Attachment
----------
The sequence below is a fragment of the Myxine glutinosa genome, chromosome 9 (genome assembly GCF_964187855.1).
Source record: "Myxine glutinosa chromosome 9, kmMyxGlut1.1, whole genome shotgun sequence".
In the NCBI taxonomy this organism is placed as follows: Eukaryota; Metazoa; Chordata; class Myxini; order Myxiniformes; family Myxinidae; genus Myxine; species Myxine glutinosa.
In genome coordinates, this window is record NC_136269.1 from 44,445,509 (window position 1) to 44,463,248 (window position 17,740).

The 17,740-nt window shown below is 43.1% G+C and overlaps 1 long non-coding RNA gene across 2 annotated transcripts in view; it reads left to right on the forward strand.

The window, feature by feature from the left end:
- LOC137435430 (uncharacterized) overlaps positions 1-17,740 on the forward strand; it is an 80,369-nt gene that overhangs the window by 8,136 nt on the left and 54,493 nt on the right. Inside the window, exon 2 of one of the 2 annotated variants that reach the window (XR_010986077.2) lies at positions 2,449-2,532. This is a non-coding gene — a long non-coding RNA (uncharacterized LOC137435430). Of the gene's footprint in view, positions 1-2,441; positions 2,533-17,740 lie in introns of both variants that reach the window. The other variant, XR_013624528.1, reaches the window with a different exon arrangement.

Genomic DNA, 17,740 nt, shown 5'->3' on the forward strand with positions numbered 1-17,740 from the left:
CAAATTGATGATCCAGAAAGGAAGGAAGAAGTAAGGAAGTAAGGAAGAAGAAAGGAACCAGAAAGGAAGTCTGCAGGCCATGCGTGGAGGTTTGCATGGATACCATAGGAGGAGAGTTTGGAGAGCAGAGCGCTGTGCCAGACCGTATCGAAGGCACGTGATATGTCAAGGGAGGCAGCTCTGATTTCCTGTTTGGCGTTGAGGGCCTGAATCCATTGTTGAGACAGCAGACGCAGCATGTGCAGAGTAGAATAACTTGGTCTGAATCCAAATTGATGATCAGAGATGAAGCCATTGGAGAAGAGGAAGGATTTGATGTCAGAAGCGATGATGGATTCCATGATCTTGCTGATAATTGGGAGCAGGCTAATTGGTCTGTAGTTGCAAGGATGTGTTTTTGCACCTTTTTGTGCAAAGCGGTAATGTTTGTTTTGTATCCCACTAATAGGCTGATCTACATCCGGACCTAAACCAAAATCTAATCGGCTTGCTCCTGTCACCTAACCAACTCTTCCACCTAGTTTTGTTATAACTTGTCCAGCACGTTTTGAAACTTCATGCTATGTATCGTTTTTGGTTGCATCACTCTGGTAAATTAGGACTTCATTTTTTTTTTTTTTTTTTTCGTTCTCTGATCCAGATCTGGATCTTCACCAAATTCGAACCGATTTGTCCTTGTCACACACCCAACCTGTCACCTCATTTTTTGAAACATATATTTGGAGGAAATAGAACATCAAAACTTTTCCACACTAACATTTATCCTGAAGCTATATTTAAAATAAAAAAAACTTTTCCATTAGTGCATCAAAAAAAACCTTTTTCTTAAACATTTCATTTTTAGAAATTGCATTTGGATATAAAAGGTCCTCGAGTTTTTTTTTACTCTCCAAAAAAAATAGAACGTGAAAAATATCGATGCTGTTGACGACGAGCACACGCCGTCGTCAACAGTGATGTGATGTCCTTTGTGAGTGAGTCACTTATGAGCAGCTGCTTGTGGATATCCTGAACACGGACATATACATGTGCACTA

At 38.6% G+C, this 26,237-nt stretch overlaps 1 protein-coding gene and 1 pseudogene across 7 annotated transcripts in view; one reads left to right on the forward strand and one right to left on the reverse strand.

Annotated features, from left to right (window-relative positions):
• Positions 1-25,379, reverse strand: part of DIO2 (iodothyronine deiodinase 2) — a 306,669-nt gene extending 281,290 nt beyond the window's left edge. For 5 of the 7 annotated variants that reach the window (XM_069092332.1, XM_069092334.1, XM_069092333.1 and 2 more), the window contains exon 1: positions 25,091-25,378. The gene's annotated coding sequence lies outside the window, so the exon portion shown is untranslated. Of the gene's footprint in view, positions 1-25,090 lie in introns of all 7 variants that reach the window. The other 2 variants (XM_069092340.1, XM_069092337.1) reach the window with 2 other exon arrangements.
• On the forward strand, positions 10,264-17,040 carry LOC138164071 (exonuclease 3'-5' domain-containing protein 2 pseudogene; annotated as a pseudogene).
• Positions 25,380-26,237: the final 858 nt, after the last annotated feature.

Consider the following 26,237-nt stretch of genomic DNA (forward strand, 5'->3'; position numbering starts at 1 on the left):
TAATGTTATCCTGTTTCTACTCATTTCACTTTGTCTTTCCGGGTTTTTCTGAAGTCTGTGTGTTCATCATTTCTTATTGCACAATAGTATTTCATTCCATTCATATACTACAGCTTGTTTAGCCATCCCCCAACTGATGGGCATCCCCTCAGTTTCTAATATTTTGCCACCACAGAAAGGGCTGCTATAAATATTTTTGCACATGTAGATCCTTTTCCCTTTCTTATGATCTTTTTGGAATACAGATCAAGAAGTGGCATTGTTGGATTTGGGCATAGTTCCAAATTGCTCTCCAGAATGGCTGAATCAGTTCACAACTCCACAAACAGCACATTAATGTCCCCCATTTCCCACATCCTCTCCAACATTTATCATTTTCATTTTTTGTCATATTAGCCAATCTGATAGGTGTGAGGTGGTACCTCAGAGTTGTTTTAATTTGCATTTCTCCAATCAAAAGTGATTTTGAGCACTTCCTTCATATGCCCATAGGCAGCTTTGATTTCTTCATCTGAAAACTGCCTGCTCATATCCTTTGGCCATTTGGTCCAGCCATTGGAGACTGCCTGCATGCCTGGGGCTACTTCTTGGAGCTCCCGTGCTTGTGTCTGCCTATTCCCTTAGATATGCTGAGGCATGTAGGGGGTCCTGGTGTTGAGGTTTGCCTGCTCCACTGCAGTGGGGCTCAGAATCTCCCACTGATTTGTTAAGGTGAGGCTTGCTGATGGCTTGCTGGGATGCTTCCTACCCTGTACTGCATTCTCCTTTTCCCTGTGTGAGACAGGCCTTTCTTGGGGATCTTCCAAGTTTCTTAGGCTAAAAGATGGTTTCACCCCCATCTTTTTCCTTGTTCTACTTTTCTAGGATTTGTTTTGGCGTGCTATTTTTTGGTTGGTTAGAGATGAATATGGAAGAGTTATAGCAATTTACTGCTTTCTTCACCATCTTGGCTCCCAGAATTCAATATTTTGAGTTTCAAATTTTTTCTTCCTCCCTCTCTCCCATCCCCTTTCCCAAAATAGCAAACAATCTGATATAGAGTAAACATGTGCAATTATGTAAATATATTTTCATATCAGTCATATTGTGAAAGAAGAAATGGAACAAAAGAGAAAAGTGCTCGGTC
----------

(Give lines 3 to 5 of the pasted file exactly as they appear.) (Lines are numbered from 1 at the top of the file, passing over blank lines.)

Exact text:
In the NCBI taxonomy this organism is placed as follows: Eukaryota; Metazoa; Chordata; class Myxini; order Myxiniformes; family Myxinidae; genus Myxine; species Myxine glutinosa.
In genome coordinates, this window is record NC_136269.1 from 44,445,509 (window position 1) to 44,463,248 (window position 17,740).

The 17,740-nt window shown below is 43.1% G+C and overlaps 1 long non-coding RNA gene across 2 annotated transcripts in view; it reads left to right on the forward strand.